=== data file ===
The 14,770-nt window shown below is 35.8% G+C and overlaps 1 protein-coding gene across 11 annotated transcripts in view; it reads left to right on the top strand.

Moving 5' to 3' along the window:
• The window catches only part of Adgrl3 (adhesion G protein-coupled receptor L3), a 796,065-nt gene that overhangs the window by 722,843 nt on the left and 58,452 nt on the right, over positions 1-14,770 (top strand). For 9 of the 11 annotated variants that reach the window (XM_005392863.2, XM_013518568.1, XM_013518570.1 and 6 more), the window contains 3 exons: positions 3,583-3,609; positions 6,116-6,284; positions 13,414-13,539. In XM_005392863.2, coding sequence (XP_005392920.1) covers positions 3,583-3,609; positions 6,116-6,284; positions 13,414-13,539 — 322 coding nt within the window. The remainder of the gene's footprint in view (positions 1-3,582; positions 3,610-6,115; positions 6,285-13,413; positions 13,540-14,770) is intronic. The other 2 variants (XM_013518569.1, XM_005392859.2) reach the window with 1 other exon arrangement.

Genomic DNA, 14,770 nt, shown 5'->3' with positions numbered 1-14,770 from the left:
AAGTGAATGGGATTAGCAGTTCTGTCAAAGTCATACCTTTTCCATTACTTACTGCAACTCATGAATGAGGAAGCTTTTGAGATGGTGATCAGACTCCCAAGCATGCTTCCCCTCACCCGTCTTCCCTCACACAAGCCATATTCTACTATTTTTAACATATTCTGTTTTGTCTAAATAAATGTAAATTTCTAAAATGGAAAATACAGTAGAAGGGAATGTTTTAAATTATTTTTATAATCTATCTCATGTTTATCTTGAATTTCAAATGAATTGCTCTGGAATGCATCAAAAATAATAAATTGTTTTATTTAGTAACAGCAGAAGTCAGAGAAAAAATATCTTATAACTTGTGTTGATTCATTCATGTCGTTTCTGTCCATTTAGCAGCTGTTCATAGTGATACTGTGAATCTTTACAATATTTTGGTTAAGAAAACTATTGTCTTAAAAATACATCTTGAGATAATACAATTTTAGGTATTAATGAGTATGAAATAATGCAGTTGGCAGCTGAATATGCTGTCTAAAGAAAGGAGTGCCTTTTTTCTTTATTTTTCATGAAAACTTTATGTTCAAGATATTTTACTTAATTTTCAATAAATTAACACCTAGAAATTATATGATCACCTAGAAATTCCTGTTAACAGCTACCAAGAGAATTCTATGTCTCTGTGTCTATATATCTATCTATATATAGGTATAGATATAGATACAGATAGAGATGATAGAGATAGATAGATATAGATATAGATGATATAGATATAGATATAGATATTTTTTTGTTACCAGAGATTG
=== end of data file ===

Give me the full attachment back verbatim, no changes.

The 14,770-nt window shown below is 35.8% G+C and overlaps 1 protein-coding gene across 11 annotated transcripts in view; it reads left to right on the top strand.

Moving 5' to 3' along the window:
• The window catches only part of Adgrl3 (adhesion G protein-coupled receptor L3), a 796,065-nt gene that overhangs the window by 722,843 nt on the left and 58,452 nt on the right, over positions 1-14,770 (top strand). For 9 of the 11 annotated variants that reach the window (XM_005392863.2, XM_013518568.1, XM_013518570.1 and 6 more), the window contains 3 exons: positions 3,583-3,609; positions 6,116-6,284; positions 13,414-13,539. In XM_005392863.2, coding sequence (XP_005392920.1) covers positions 3,583-3,609; positions 6,116-6,284; positions 13,414-13,539 — 322 coding nt within the window. The remainder of the gene's footprint in view (positions 1-3,582; positions 3,610-6,115; positions 6,285-13,413; positions 13,540-14,770) is intronic. The other 2 variants (XM_013518569.1, XM_005392859.2) reach the window with 1 other exon arrangement.

Genomic DNA, 14,770 nt, shown 5'->3' with positions numbered 1-14,770 from the left:
AAGTGAATGGGATTAGCAGTTCTGTCAAAGTCATACCTTTTCCATTACTTACTGCAACTCATGAATGAGGAAGCTTTTGAGATGGTGATCAGACTCCCAAGCATGCTTCCCCTCACCCGTCTTCCCTCACACAAGCCATATTCTACTATTTTTAACATATTCTGTTTTGTCTAAATAAATGTAAATTTCTAAAATGGAAAATACAGTAGAAGGGAATGTTTTAAATTATTTTTATAATCTATCTCATGTTTATCTTGAATTTCAAATGAATTGCTCTGGAATGCATCAAAAATAATAAATTGTTTTATTTAGTAACAGCAGAAGTCAGAGAAAAAATATCTTATAACTTGTGTTGATTCATTCATGTCGTTTCTGTCCATTTAGCAGCTGTTCATAGTGATACTGTGAATCTTTACAATATTTTGGTTAAGAAAACTATTGTCTTAAAAATACATCTTGAGATAATACAATTTTAGGTATTAATGAGTATGAAATAATGCAGTTGGCAGCTGAATATGCTGTCTAAAGAAAGGAGTGCCTTTTTTCTTTATTTTTCATGAAAACTTTATGTTCAAGATATTTTACTTAATTTTCAATAAATTAACACCTAGAAATTATATGATCACCTAGAAATTCCTGTTAACAGCTACCAAGAGAATTCTATGTCTCTGTGTCTATATATCTATCTATATATAGGTATAGATATAGATACAGATAGAGATGATAGAGATAGATAGATATAGATATAGATGATATAGATATAGATATAGATATTTTTTTGTTACCAGAGATTG